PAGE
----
Results of the L'Anse forum vote on "Leave More Wood on the Woodpile" were these: exceeds expectations, 38 percent; meets expectations, 17 percent; below expectations, 28 percent; needs more information, 17 percent.
At the end of the forum, Jeffery Loman suggested Rio Tinto consider leaving technological infrastructure to improve Internet access and cellphone reception in the local area. Here are his comments:
After the forum in L'Anse, Jessica Koski of KBIC commented to Keweenaw Now on Rio Tinto's attitude toward Eagle Rock, the sacred Ojibwa site they use as the portal to their mine.
"I think it's complete negligence or ignorance on Rio Tinto's part that they don't acknowledge the different Native American perspectives on the meaning and significance of our sacred lands," Koski said. "Despite their fence, from our perspective Eagle Rock is not separate from the mining site and the surrounding area. Viewshed is part of assessments of sacred sites as historical resources."
Val Gagnon, a doctoral student in social sciences at Michigan Tech, who is studying environmental and energy policy, also spoke after the forum about her impressions of the scorecard.
"I just think that the whole idea of the scorecard is that they're just one piece," Gagnon noted. "They show it as several pieces (fitting together like a puzzle), but in reality there a lot more pieces. I think the puzzle is important to use, but the environment is larger than what they show. Environment and human health are very strongly connected. The environmental scorecard doesn't seem to include people in the environment."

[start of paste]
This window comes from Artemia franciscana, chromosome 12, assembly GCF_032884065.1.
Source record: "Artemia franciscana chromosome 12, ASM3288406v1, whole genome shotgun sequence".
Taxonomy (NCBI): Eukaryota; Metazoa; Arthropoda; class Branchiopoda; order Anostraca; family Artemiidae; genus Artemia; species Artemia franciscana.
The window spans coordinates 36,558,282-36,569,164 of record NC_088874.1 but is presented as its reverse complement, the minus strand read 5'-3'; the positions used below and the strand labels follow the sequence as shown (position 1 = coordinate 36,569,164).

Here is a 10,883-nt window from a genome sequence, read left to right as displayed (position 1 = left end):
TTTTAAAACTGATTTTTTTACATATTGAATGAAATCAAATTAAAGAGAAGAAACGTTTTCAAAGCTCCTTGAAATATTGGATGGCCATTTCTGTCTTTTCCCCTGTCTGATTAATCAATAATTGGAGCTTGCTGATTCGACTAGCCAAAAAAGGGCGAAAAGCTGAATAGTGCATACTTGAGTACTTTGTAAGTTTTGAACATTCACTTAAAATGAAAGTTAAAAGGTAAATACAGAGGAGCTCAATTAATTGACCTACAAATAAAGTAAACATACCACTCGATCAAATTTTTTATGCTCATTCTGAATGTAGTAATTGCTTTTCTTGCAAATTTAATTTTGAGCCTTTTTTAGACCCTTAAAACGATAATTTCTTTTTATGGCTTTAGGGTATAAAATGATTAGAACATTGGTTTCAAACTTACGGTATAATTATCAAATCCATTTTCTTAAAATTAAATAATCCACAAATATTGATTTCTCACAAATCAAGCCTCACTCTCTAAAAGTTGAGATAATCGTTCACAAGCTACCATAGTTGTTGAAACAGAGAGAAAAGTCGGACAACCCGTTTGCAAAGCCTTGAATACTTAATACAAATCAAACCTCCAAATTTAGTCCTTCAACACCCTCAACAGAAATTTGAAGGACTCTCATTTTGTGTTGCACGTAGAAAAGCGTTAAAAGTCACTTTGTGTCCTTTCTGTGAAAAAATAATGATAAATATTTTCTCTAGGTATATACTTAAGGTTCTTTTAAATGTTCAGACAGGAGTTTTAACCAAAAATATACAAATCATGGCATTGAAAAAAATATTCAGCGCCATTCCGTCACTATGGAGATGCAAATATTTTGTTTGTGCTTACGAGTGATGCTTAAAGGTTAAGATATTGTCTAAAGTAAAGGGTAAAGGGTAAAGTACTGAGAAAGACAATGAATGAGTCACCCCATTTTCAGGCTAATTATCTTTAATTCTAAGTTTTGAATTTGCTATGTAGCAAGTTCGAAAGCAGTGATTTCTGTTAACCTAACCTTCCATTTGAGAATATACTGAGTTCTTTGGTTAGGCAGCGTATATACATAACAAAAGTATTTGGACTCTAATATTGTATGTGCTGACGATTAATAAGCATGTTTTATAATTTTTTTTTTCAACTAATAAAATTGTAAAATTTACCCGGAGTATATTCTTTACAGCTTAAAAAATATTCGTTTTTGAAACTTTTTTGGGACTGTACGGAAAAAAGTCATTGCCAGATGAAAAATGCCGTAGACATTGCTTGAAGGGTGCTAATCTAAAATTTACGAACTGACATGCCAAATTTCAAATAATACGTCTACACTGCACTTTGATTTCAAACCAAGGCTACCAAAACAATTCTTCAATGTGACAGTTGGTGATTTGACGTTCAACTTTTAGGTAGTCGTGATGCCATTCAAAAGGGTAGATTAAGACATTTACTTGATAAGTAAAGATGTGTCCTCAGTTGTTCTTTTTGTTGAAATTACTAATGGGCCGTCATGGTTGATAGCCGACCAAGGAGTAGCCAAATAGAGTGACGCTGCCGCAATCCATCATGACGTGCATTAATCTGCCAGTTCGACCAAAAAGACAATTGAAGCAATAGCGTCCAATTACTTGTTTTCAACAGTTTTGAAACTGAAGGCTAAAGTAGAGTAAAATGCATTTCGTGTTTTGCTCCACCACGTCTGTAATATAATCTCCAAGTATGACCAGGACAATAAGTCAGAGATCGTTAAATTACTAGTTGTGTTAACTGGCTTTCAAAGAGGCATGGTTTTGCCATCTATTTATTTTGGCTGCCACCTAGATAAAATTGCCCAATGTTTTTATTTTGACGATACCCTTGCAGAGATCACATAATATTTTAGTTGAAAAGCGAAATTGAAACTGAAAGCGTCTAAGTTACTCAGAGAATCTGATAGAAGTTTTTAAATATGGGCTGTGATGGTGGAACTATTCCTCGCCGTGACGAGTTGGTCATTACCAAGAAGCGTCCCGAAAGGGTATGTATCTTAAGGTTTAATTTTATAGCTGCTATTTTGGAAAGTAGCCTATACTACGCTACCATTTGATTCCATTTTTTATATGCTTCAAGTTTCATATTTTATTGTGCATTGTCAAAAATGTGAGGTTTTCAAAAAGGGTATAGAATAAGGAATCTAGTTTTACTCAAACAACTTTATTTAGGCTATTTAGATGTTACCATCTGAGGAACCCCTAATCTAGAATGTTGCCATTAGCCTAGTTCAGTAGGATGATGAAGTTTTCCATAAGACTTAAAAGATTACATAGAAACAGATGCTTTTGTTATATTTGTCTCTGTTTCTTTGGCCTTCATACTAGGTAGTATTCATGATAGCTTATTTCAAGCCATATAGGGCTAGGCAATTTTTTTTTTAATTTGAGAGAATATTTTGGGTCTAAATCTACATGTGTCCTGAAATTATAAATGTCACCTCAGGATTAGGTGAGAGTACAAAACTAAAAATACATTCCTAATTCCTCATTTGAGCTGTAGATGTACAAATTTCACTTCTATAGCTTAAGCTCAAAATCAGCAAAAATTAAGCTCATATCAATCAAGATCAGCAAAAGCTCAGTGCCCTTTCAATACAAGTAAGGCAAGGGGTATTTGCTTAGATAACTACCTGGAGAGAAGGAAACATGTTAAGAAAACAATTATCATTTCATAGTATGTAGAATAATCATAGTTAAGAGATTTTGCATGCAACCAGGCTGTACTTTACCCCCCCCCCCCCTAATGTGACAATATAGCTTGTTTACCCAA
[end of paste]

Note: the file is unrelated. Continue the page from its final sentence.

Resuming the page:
Dan Blondeau, Rio Tinto advisor for communications and media relations, said "roughly 115 people voted" in this round of community forums.
"We had more attendees but not everyone participated in the voting." he added.
Rio Tinto recently announced their contractor Redpath Mining has completed its contract for pre-operations underground work at the Eagle Mine -- over two miles (3.7k) of underground tunnels, reaching approximately 800 ft. (244 m) below the surface at the deepest point.
Redpath had 40 employees working on the project. Of these, 21 are local.
"These people now have specialized skills that can be used at other projects or for future mining at Eagle," said Dan Blondeau, Rio Tinto advisor for communications and media relations. "Eagle will request bids for the mining during operations, the remainder of the surface facilities at both the mine and mill, and the ore transportation. In addition, the Marquette County Road Commission will start work on upgrading the existing roads."
* Click here to read more about the Community Scorecard Forums on the Rio Tinto Eagle Web site.
** See "Upper Peninsula citizens skeptical of Rio Tinto 'Community Forums.'"
*** Click here to read about Superior Watershed Partnership's independent monitoring of the Eagle Mine and their findings about uranium at the mine site.
**** See our Feb. 22, 2011, article, "Concerned citizens file contested case: Kennecott Eagle Mine," concerning the electric power issue.